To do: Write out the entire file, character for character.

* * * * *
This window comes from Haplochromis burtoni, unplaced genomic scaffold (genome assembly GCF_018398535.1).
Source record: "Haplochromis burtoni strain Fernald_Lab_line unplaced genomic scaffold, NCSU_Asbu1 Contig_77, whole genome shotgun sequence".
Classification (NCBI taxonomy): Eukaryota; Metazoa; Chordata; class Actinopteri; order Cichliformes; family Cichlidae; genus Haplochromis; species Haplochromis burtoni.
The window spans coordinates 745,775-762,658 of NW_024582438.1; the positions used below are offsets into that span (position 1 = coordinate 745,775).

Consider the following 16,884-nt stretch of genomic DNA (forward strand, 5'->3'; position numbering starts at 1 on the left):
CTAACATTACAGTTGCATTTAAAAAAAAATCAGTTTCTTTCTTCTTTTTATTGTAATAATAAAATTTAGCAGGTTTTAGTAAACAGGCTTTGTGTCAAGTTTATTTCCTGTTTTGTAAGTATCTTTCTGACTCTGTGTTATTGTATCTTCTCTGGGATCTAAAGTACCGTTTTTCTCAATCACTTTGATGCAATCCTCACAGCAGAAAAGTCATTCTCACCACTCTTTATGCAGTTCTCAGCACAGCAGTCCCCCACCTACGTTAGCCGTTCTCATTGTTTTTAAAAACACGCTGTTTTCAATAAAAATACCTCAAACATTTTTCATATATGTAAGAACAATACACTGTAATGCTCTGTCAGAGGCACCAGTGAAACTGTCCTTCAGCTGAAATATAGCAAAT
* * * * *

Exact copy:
This window comes from Haplochromis burtoni, unplaced genomic scaffold (genome assembly GCF_018398535.1).
Source record: "Haplochromis burtoni strain Fernald_Lab_line unplaced genomic scaffold, NCSU_Asbu1 Contig_77, whole genome shotgun sequence".
Classification (NCBI taxonomy): Eukaryota; Metazoa; Chordata; class Actinopteri; order Cichliformes; family Cichlidae; genus Haplochromis; species Haplochromis burtoni.
The window spans coordinates 745,775-762,658 of NW_024582438.1; the positions used below are offsets into that span (position 1 = coordinate 745,775).

Consider the following 16,884-nt stretch of genomic DNA (forward strand, 5'->3'; position numbering starts at 1 on the left):
CTAACATTACAGTTGCATTTAAAAAAAAATCAGTTTCTTTCTTCTTTTTATTGTAATAATAAAATTTAGCAGGTTTTAGTAAACAGGCTTTGTGTCAAGTTTATTTCCTGTTTTGTAAGTATCTTTCTGACTCTGTGTTATTGTATCTTCTCTGGGATCTAAAGTACCGTTTTTCTCAATCACTTTGATGCAATCCTCACAGCAGAAAAGTCATTCTCACCACTCTTTATGCAGTTCTCAGCACAGCAGTCCCCCACCTACGTTAGCCGTTCTCATTGTTTTTAAAAACACGCTGTTTTCAATAAAAATACCTCAAACATTTTTCATATATGTAAGAACAATACACTGTAATGCTCTGTCAGAGGCACCAGTGAAACTGTCCTTCAGCTGAAATATAGCAAAT